Cuba is the second country with the highest inflation in the world, only surpassed by Zimbabwe, according to a list published on Sunday, August 21, by Steve H. Hanke, professor of applied economics at Johns Hopkins University, in Baltimore, United States.
“Cuba ranks second in this week’s inflation summary. On August 18, I measured inflation in Cuba at a whopping 135% a year,” Hanke noted on Twitter.
Consequently, the island is placed above other Latin American countries known in recent years for their high inflation, such as Argentina (position 5) and Venezuela (8). In addition, it has surpassed Sri Lanka and Turkey, which two weeks ago appeared ahead of Cuba in this indicator.
“The economic collapse knows no limits in the communist paradise of Cuba,” said the expert.
Cuban jurist and activist Fernando Almeyda said on Facebook that Hanke’s data shows the island’s citizens “exactly what you’re seeing: your salary doesn’t exist, production doesn’t exist, budget doesn’t exist, livelihood doesn’t exist. ..”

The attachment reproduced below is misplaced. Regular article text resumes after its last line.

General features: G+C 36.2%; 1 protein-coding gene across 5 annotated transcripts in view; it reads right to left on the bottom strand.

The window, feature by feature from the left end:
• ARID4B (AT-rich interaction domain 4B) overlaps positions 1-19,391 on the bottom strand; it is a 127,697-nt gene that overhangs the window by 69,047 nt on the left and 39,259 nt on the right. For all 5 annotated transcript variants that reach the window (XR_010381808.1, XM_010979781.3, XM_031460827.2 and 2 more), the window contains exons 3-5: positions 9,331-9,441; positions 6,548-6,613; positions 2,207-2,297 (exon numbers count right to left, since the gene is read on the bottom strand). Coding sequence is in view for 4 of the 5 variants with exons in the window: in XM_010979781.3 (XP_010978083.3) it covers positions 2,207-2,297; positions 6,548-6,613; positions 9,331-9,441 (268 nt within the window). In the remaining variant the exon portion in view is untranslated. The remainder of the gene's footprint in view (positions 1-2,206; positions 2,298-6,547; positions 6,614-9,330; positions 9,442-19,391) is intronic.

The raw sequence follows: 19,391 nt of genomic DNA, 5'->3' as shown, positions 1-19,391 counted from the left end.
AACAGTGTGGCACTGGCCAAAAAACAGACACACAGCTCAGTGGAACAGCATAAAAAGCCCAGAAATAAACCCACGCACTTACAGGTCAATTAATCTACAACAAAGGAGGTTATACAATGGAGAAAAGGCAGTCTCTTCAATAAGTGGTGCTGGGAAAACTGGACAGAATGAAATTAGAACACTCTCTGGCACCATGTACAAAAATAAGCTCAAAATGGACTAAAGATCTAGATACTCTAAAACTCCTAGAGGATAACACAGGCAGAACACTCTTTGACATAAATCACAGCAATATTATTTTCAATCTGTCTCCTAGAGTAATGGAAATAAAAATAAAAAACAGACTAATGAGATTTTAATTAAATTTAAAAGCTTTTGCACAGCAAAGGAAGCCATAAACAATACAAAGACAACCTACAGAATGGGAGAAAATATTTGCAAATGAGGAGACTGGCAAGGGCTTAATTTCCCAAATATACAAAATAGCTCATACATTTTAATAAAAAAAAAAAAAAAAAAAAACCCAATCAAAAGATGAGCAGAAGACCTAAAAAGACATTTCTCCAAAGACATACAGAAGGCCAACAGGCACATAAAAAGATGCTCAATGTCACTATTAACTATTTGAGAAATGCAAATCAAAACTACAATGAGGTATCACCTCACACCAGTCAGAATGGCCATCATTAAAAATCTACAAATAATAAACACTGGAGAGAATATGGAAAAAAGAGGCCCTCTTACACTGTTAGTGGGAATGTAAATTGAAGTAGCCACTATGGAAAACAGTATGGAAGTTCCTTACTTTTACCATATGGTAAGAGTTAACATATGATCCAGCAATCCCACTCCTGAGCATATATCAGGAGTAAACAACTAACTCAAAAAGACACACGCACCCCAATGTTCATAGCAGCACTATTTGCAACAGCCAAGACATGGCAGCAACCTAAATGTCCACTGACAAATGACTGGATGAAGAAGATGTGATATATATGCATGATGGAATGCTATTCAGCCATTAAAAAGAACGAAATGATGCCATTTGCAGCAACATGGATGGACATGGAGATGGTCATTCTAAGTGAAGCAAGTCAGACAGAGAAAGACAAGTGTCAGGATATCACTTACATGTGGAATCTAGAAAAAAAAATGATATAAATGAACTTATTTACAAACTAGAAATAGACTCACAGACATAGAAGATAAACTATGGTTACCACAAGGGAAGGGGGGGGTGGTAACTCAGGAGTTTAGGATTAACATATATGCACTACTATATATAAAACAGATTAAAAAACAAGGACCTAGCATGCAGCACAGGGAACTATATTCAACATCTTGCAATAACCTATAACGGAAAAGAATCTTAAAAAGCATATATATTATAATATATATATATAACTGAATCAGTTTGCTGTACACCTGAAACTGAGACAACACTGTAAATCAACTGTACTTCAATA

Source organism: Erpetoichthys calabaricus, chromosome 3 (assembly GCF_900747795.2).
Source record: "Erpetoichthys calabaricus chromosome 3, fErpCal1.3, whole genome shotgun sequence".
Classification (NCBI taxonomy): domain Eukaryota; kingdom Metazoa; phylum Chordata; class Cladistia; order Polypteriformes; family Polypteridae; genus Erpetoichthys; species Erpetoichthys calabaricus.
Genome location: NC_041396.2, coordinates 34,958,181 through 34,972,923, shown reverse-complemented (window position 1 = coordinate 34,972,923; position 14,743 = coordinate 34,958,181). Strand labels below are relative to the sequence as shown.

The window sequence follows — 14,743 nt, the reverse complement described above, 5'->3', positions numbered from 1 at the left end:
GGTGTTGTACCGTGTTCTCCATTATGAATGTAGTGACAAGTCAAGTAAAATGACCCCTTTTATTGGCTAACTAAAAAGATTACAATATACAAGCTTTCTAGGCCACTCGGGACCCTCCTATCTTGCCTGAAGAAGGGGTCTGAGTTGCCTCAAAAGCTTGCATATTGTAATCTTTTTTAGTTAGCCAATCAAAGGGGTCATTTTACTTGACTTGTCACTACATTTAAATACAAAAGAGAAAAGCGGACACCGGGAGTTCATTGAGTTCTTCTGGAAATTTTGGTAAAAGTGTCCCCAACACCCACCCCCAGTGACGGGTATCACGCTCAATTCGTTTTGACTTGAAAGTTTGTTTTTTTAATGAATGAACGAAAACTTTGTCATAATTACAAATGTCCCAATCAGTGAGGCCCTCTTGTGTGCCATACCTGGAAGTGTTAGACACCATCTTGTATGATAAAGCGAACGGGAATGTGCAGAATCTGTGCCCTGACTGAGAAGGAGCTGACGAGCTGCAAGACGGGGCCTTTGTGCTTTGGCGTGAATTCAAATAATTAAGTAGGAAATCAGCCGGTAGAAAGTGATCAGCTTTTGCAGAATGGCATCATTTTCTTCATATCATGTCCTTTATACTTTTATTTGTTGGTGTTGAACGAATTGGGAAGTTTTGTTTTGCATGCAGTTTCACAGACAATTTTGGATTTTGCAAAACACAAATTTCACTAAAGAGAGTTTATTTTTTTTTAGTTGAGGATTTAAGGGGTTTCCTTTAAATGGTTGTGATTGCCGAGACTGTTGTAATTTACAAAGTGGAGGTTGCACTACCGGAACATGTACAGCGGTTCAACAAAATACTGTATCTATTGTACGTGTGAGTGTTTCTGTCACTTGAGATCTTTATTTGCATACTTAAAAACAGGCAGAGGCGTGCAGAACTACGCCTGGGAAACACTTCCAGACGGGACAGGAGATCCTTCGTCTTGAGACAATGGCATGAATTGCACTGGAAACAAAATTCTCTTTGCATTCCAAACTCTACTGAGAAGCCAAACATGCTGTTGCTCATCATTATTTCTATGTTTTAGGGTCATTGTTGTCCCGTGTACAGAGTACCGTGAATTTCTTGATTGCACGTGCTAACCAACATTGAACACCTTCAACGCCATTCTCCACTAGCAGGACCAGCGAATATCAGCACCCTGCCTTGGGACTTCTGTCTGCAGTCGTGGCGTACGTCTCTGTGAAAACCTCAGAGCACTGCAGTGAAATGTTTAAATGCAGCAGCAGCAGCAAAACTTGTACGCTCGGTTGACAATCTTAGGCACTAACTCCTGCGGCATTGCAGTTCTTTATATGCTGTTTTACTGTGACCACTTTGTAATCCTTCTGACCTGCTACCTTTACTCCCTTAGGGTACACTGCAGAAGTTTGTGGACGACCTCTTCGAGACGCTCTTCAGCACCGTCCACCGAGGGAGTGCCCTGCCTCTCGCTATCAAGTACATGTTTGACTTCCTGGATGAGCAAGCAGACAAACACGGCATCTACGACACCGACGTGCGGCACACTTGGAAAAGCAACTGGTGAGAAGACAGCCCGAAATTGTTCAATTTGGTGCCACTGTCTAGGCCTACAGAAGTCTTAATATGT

Hanke also recently said that “the communist regime in Cuba has pushed the country into an economic death spiral.”
In mid-March, the economist described Cuba as the “most miserable” country in the world, according to the 2021 Hanke Annual Misery Index (HAMI), after a package of measures applied on the island known as ” Ordering task”.
“Cuba, down dramatically from last year’s HAMI, now holds the inglorious title of most miserable country of 2021. As you can see, Cuba’s HAMI score was fueled by surging inflation of 1,221.8%. That level of inflation was not surprising, given Cuba’s devaluation of the peso by 95% during 2021,” the expert explained in a National Review article.
“Currency devaluations lead to increased inflation rates. Indeed, after a devaluation, inflation will pick up and so will the costs of producing goods and services, including exports, in the country that has devalued its currency. Inflation will steal any possible short-term competitive benefits that might initially accompany devaluation. This is exactly what happened in Cuba,” Hanke added.
The index of “miserable” countries is understood as the sum of the year-end unemployment, inflation and bank lending rates, minus the annual percentage change in real GDP per capita.